I do think that hypersenses become even more acute when one is feeling generally ‘down.’ Lucy and I have been a little low lately. She was lethargic and constipated yesterday, but hopefully all was resolved after a deworming tablet and yoghurt – yes, there were some encouraging results thereafter! 🙂 For me, it is the same old battle with the autoimmune condition. This morning, my breakfast was spoiled by two factors: pain (yes the ugly autoimmune ulcers have decided to kick around a bit again, despite the colchicine), and a sick mandarin. The fruit, I mean. Or is it a tangerine? I get confused here. Anyway, it tasted decidedly unwell. That is the best and most accurate description I can give, from the sensory point of view. It was definitely not rotten or even slightly ‘off’ in the conventional sense of the word.Actually, it seemed fresh, juicy and bouncy in texture and consistency, but it just tasted unwell and smelled ‘flat’ in the tonal sense of the word.
Do I need to explain myself further here? OK, for the benefit of my neurotypical friends who may not exist profoundly in the realm of the sensorial: my autistic sensory-based functioning means that I mostly identify our world through the senses, with far less human-social-centricity as your NT world. That means I am more given to the perspective that materiality is vibrant and dynamic, with a kind of ‘viability’ of its own, which features depend of course on the nature of the matter itself. [Ralph Savarese mentioned a kind of ‘animistic perception,’ in “Toward a Postcolonial Neurology,” and my own analogy is that of ‘sonorous corporeality.’ The same thing from different angles. Perhaps, while I am an intensely spiritual person, and I feel synergistically linked to Lucy, I may nevertheless have a slightly less transcendent connection to physical substance than some of my fellow autistics.] I know a few non-autistic people who also have acute senses, but interestingly, they tend to be less consciously deeply connected to alternative and parallel existential dimensions, and their hypersensory reactions are more straight forward ’cause and effect’ responses.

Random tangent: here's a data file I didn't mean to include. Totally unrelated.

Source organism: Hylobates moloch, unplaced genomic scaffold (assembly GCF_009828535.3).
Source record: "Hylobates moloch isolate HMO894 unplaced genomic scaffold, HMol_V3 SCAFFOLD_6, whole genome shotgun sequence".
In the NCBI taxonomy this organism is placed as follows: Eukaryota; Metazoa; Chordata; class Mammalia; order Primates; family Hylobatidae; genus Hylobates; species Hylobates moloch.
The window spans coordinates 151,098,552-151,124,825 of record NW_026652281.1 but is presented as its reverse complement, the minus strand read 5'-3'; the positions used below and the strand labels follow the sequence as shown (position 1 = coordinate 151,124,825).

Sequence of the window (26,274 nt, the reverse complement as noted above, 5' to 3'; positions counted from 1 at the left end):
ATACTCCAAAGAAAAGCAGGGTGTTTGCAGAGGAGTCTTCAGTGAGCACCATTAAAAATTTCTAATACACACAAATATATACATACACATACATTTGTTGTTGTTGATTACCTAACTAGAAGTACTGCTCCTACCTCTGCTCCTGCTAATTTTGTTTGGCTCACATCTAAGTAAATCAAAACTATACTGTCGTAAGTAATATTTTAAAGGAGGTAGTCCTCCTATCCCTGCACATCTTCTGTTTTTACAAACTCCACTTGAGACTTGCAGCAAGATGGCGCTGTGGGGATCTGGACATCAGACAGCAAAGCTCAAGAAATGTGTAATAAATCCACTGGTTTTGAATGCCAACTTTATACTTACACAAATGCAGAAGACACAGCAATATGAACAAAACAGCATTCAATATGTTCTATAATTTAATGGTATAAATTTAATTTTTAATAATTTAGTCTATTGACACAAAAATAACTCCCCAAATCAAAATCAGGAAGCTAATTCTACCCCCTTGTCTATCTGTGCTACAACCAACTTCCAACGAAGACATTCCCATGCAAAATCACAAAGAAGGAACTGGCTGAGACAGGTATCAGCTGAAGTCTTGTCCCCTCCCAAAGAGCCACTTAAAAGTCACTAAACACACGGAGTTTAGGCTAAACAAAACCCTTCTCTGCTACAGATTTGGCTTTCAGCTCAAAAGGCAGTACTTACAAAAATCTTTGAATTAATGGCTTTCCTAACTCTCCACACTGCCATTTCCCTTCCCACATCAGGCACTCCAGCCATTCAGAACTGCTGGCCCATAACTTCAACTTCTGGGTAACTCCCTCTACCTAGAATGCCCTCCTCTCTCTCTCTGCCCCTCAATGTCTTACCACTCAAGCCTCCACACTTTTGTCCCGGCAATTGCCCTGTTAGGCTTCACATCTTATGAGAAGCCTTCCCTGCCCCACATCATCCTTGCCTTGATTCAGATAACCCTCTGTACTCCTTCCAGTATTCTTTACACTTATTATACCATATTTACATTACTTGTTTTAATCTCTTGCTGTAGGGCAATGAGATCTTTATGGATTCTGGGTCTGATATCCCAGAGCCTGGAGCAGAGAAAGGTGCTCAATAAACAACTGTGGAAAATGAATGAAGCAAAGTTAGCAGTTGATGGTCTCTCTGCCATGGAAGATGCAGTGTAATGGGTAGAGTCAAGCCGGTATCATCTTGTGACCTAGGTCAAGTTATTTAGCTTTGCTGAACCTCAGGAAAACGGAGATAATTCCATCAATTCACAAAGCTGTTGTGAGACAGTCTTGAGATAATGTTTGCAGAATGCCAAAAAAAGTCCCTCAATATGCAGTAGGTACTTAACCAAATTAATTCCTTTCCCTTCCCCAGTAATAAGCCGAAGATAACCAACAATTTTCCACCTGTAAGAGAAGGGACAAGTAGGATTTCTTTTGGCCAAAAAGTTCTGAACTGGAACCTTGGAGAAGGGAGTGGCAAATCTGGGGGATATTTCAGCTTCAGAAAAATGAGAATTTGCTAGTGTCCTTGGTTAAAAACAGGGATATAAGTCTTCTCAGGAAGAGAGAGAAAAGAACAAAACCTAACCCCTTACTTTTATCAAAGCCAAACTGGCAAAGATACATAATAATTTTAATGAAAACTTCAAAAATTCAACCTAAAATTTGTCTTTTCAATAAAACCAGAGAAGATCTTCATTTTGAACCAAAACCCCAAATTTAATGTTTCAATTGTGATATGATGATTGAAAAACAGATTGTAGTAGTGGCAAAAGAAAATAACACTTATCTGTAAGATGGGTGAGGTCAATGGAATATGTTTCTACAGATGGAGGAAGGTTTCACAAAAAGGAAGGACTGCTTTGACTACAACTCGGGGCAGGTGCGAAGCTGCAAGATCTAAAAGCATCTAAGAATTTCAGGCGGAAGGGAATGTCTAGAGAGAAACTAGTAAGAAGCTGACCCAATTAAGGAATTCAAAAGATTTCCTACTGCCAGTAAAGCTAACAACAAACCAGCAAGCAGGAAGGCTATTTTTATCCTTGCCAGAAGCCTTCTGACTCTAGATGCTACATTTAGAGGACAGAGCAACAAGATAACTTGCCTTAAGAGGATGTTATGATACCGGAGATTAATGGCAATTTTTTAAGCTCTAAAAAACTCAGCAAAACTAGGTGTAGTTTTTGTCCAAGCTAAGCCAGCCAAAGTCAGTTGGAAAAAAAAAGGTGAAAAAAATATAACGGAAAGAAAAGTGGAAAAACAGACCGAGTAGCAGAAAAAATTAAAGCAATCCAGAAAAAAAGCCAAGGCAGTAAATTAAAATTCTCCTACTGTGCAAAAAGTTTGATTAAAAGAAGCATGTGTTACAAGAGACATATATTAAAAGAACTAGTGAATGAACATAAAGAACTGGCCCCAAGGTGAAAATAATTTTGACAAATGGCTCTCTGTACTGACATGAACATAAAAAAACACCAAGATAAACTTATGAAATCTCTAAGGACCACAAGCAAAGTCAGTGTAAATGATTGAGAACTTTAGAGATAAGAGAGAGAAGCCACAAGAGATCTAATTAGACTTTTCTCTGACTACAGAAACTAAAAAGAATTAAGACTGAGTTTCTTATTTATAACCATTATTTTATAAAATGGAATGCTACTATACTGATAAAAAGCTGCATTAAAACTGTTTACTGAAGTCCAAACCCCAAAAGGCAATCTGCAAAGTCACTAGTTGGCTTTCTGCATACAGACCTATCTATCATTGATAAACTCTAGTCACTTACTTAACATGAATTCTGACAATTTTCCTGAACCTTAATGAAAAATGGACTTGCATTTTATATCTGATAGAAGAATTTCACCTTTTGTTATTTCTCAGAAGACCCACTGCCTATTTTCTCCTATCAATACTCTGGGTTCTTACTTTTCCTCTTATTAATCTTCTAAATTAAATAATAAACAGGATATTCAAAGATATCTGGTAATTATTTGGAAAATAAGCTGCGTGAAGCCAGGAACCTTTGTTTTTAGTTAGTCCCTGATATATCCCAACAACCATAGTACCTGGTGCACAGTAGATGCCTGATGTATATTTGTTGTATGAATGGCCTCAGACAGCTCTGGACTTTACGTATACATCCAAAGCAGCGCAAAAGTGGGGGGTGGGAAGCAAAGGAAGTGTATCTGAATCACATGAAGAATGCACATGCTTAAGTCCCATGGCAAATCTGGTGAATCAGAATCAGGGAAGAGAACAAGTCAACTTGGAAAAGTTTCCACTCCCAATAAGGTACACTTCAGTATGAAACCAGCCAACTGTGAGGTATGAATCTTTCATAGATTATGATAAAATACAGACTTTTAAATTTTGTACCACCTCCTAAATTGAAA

To me, everything has a resonance, a ‘voice,’ pulse, and rhythm. In the case of this mandarin, its vocality is out of sync. Was it merely an echo of my own delicate state? Perhaps. There is an interconnectedness that many are ignorant of, purely because they do not notice the subtle pulsations of what they deem ‘inanimate.’ (Many don’t even give a thought to the animate, apart from themselves and extensions of self.)
No, I didn’t finish my breakfast. Nowadays, I am trying not to force myself to eat things that my senses recoil from. I’ve had enough of that kind of ‘corrective therapy’ in my lifetime, and though not all of it brought evil results, nevertheless, much of the forcefulness was just cruelly contrary to my natural functioning and delivered poor returns at best. I removed the remaining slices of unwell mandarin, and valiantly tried to attack the rest of the inoffensive cereal, but I only managed to down two thirds of it. I am learning from Lucy how to return to my own realm of sensory harmony, by simply not eating what my senses recoil from at the moment that they speak to me thusly. It seems such an elementary function, but if you look at it from the perspective of a lifetime (almost 50 years now) spent subject to dominant and powerful ‘correctional’ compulsion, geared towards making me more neurotypical-compliant and hence acceptable, you will, if you have any empathy at all, understand why such a fundamental natural impulse is now something I need to relearn to allow myself access to. Without guilt. The last is the most difficult task.